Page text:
At the Very Least, We Can Say...

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I try my best to stay out of politics. Given our polarization it is hard enough in present circumstances for us to hear. There is a legitimate debate to be had about social policy in America. And of course a minister of the Gospel needs to serve rich and poor, red and blue. But, at the same time, we need to take our calling seriously. And we Episcopalians have inherited a tradition that sees the parish as including not just the Episcopalians but everyone in its bounds. My calling means I spend time riding around rural and, in many places, impoverished, east Texas. In places you may find there the ravages of opioid addiction, unemployment, and despair, which helped to propel Mr. Trump to the presidency. Meanwhile, you do not need to be a Church progressive to care about the distress of the widow and the orphan - it’s in the Bible, and the record of Churches in addressing these issues, whatever the denomination or politics, is something we can be ecumenically proud of.

With all this as context, I have been doing a little amateur online research about some of the things I have read in explanation of the federal budget recently proposed. Whatever your or my political affiliation, truth-telling is a virtue, all the more so in the present climate.

  • There is in fact evidence of the correlation between feeding hungry and impoverished children and better academic performance.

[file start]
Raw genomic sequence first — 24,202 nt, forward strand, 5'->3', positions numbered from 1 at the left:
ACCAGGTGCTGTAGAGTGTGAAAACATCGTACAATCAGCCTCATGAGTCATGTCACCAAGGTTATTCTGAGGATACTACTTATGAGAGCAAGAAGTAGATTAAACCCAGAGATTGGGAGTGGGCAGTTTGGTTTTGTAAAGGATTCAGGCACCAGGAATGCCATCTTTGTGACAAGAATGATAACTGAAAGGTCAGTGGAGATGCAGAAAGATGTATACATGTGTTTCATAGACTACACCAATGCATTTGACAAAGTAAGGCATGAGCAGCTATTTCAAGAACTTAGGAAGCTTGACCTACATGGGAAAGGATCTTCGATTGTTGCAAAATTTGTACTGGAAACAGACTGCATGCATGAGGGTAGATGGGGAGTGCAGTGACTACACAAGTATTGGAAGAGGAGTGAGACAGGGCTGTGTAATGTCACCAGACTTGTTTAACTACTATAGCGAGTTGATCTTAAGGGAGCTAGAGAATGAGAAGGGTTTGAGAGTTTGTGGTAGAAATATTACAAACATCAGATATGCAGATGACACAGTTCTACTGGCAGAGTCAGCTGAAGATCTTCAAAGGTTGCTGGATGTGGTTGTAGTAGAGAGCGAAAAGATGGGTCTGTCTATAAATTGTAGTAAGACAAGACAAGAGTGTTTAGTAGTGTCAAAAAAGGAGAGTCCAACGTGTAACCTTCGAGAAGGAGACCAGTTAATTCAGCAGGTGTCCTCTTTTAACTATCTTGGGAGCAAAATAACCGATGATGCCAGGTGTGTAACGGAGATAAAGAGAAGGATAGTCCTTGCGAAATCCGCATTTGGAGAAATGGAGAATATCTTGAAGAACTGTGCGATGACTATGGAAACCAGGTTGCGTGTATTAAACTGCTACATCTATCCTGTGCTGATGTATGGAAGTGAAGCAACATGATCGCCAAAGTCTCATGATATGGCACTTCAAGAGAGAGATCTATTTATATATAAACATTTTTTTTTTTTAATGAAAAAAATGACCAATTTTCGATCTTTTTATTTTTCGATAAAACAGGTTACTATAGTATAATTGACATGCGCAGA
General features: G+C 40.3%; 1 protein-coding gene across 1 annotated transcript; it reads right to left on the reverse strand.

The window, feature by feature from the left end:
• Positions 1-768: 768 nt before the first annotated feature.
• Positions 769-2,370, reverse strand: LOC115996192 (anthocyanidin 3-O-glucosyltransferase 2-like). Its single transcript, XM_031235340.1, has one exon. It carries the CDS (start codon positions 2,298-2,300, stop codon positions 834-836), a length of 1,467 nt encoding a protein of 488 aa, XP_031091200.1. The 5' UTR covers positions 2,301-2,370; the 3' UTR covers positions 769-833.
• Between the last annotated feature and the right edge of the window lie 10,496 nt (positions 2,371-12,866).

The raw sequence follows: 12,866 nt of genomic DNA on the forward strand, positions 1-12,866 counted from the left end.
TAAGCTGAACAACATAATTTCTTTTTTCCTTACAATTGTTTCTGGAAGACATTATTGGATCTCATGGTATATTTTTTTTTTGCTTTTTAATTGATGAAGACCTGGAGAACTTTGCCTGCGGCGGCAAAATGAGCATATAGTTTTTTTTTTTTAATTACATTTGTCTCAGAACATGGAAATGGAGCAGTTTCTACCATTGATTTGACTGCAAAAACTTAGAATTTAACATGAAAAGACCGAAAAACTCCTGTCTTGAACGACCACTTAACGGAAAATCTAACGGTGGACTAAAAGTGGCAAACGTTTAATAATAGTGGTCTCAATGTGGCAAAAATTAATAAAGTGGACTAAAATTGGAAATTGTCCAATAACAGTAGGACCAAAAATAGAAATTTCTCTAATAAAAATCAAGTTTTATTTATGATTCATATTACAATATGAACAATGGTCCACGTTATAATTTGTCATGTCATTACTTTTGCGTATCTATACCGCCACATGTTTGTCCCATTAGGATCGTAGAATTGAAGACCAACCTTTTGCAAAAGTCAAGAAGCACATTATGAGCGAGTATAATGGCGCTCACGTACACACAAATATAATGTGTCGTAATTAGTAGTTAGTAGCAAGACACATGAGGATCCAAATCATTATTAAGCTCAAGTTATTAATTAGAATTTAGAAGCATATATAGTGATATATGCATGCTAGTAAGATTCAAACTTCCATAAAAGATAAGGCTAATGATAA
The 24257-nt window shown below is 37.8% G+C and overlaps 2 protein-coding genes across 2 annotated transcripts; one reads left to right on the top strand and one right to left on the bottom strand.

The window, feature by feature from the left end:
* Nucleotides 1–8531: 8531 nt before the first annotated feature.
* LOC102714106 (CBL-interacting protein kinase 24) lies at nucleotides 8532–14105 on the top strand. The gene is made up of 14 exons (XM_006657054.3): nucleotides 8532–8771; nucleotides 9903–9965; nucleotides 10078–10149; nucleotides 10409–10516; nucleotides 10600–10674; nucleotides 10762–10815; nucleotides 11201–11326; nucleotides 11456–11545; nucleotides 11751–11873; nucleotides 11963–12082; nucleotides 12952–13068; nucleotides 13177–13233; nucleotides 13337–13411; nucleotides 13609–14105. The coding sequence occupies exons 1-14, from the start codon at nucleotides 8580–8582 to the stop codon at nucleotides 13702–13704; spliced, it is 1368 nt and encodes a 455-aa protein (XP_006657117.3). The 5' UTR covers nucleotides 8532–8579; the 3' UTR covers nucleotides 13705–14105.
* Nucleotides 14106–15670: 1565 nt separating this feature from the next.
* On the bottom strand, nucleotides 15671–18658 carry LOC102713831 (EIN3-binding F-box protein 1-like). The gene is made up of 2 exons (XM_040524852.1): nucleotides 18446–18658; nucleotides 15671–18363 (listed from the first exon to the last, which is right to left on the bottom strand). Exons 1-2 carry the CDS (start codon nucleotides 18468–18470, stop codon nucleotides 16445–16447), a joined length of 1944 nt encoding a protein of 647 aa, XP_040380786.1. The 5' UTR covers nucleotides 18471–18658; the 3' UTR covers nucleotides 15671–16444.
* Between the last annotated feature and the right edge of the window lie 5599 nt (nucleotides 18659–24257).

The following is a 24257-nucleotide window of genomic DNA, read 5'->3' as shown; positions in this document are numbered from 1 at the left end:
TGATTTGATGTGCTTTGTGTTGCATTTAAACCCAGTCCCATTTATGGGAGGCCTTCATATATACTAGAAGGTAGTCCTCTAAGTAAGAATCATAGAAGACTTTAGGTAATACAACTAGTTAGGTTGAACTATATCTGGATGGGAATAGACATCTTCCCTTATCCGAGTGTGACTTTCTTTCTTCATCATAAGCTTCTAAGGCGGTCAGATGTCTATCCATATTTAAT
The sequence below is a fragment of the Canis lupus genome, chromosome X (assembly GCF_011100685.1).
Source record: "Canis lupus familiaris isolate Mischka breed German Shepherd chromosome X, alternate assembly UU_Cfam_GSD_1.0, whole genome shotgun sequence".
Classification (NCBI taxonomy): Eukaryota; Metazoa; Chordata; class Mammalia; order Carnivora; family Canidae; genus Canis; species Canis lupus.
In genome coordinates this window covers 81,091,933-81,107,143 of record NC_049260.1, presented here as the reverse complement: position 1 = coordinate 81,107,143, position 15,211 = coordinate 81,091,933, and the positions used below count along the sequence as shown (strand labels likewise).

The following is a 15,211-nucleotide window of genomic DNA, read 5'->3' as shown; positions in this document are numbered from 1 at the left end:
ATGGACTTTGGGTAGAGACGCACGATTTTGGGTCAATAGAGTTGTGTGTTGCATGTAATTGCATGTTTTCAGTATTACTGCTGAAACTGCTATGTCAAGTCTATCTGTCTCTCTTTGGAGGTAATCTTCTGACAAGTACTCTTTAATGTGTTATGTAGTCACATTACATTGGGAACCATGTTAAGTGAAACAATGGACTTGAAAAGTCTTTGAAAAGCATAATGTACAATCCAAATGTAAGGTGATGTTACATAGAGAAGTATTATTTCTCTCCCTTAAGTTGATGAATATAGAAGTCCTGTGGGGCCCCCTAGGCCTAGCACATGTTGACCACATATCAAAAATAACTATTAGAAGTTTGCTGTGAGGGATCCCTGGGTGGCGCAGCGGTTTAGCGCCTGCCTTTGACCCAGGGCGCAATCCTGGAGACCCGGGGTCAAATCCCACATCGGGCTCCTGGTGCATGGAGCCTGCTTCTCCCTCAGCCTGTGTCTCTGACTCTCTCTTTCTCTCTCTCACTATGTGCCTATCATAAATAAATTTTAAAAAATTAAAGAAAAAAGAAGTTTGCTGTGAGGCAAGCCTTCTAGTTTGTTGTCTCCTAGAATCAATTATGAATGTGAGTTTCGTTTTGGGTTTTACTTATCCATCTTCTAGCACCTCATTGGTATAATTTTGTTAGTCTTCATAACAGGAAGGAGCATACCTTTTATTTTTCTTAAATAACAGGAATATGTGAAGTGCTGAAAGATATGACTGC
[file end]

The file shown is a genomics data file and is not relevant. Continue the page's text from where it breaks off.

• There is in fact evidence of the positive results of feeding the elderly poor through Meals on Wheels to achieve better health outcomes, and I might add reduce the bill for health care!
  • We can, based on past data, project what the effects would be on the elderly poor by the halving of the federal budget for Medicaid.

I read recently about how vagrancy, that is urban poverty, was criminalized in the early 17th century in England. One penalty for chronic poverty was indentured servitude, another, boring a hole in the earlobe of the offender. One remedy was sending the riff-raff to…Virginia and Massachusetts! The great John Donne once said that sending our forebears to the New World cleansed England’s spleen. (I am borrowing from the book “White Trash”)   I wonder at times how far we’ve really come - at least the boring of ear-lobes is gone…



Everything Is What It Is

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     Thinking involves connecting one thing with another, like striking flint for a spark. It works in large measure by analogy. But it only works if you realize that A is different from B, so that comparing the two opens your eyes. Things get confused if we blur the lines, and suppose that they actually are the same thing. Things in the world are indeed related, and yet everything is what it is. In this spirit, I want to offer a few examples from Church life of confusion that results when we lose track of this.